“Vaccines are one of our greatest weapons against the virus,” acting FDA Commissioner Janet Woodcock said. “We hope this approval will bolster confidence in those who’ve been wavering.”
On Monday, the FDA made Pfizer’s Covid-19 shot the first vaccine in America to be granted full approval for use in adults. The jab had been authorized for emergency use since mid-December 2020.
The FDA stated that the vaccine will retain its emergency use authorization for use in adolescents aged 12-15, and for those requiring a third dose due to other health conditions.
According to the Centers for Disease Control and Prevention, around 92 million people in the US have been fully vaccinated by the Pfizer jab. The shot has also been widely used around the world.
It is believed that a small number of people in the US had been waiting for the vaccine to be fully approved before receiving their lifesaving shots, according to US Surgeon General Dr. Vivek Murthy, who spoke to CNN on Sunday.
Early studies suggested the vaccine was at least 90% effective in preventing symptomatic Covid-19, although the presence of variants, along with other factors, is likely to have reduced this figure.
US officials are preparing to make booster shots widely available in September, as studies suggest that vaccine efficacy – including that of Pfizer – wanes over time.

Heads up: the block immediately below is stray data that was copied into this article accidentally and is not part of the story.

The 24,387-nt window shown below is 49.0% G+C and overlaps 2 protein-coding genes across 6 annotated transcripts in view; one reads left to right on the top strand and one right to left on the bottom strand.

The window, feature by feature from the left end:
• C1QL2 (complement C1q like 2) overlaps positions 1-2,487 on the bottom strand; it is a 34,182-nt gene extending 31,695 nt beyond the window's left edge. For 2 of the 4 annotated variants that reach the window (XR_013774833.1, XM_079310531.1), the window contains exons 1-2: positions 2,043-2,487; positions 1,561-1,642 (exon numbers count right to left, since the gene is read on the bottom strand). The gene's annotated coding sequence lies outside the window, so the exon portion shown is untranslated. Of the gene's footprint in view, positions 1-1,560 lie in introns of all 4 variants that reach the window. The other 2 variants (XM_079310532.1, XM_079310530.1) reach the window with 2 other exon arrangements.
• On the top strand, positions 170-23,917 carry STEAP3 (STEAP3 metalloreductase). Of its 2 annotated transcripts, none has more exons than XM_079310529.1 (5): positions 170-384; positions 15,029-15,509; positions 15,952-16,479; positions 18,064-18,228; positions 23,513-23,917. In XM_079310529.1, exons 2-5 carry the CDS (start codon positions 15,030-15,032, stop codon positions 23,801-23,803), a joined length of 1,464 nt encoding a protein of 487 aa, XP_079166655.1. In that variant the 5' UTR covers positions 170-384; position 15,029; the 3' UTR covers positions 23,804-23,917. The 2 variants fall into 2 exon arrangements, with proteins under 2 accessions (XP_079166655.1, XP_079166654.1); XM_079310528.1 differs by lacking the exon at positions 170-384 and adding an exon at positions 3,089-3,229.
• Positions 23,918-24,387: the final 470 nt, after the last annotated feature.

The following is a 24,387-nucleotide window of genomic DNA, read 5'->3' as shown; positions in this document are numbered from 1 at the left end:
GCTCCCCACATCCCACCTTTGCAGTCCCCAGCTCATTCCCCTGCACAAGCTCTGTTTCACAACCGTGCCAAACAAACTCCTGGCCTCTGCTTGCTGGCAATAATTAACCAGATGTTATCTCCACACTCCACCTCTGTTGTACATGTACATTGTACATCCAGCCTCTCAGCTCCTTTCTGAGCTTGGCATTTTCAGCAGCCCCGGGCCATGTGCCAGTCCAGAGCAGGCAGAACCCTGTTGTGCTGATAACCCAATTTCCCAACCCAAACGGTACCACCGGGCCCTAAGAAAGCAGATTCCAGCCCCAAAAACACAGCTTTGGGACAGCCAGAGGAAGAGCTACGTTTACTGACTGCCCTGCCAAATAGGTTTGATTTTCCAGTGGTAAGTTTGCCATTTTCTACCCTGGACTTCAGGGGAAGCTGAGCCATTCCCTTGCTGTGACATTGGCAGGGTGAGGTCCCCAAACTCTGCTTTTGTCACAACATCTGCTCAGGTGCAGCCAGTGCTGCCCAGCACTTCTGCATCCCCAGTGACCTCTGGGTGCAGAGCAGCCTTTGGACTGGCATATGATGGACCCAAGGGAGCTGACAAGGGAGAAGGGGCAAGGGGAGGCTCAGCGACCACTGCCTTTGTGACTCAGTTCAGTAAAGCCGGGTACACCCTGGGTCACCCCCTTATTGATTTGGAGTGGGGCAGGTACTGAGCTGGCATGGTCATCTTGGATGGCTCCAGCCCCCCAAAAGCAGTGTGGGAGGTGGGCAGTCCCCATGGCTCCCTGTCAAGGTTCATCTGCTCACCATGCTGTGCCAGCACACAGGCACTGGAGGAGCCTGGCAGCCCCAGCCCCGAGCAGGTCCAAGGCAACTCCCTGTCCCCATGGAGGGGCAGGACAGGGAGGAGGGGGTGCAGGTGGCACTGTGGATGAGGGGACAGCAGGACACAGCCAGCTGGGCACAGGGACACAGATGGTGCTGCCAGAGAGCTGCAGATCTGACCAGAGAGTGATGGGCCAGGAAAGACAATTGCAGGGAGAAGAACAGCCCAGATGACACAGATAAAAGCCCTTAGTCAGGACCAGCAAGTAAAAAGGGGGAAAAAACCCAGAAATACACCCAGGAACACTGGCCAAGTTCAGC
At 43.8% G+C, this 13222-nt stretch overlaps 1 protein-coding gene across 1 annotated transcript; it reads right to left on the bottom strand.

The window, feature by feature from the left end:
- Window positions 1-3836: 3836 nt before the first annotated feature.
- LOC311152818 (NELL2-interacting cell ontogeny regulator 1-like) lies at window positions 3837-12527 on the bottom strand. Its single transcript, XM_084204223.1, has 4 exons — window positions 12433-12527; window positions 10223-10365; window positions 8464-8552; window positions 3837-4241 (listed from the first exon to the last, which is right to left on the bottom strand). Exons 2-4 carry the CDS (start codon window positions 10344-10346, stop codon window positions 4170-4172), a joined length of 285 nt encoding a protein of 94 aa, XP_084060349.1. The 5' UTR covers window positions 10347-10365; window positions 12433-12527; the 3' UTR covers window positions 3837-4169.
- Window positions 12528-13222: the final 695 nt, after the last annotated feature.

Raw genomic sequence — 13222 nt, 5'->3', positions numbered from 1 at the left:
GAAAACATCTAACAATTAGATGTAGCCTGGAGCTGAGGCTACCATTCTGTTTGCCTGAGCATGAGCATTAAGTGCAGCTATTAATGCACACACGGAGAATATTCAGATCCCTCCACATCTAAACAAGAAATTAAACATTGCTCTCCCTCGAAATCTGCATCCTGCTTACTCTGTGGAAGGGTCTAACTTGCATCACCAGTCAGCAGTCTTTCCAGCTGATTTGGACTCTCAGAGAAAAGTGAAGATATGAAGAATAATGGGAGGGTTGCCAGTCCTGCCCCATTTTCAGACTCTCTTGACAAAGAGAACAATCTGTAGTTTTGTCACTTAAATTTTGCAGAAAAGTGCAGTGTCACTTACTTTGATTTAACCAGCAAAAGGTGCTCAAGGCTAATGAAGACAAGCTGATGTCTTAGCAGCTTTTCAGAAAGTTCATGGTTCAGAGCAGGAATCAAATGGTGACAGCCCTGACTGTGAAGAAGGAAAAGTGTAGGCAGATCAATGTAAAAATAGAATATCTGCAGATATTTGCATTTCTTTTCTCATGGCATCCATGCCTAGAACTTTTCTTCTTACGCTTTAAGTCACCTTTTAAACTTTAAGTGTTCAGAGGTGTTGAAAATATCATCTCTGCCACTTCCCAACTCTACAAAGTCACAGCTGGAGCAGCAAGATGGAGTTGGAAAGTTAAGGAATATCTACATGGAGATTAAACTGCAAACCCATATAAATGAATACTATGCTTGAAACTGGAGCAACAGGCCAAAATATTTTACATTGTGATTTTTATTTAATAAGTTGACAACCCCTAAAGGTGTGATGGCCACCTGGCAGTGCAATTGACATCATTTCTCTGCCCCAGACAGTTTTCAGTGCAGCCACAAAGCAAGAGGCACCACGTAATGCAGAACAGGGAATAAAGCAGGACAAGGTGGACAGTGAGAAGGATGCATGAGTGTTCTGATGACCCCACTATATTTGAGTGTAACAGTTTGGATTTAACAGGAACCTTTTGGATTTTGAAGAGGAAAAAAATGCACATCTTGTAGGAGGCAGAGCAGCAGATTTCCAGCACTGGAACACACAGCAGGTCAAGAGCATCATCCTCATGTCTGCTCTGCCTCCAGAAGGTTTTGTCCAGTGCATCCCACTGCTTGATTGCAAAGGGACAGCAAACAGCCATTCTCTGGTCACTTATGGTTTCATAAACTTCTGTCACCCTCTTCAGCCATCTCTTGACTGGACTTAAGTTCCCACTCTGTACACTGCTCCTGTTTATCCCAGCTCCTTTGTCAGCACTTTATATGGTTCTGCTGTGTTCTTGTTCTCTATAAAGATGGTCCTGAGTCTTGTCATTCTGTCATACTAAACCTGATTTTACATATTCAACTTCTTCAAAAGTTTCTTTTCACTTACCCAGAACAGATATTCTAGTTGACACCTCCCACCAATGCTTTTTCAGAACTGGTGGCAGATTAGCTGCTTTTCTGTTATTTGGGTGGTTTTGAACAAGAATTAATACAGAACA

It is likely that the Pfizer vaccine will be widely used once again for America’s follow-up jabs, with early data from Israel indicating a considerable increase in the presence of neutralizing antibodies after the third dose.
Full approval of Pfizer’s COVID-19 vaccine means it meets the same “very high standards required of all the approved vaccines we rely on every day,” said Dr. Jesse Goodman of Georgetown University, a former FDA vaccine chief. That should help “anyone who still has concerns gain confidence” in the shots.
The FDA’s action may also lead to more vaccine mandates covering students, employees and customers.
“Mandating becomes much easier when you have full approval,” said Dr. Carlos del Rio of Emory University. “I think a lot of businesses have been waiting for it.”
This month, New York City, New Orleans and San Francisco all imposed proof-of-vaccination requirements at restaurants, bars and other indoor venues. At the federal level, President Joe Biden is requiring government workers to sign forms attesting that they have been vaccinated or else submit to regular testing and other requirements.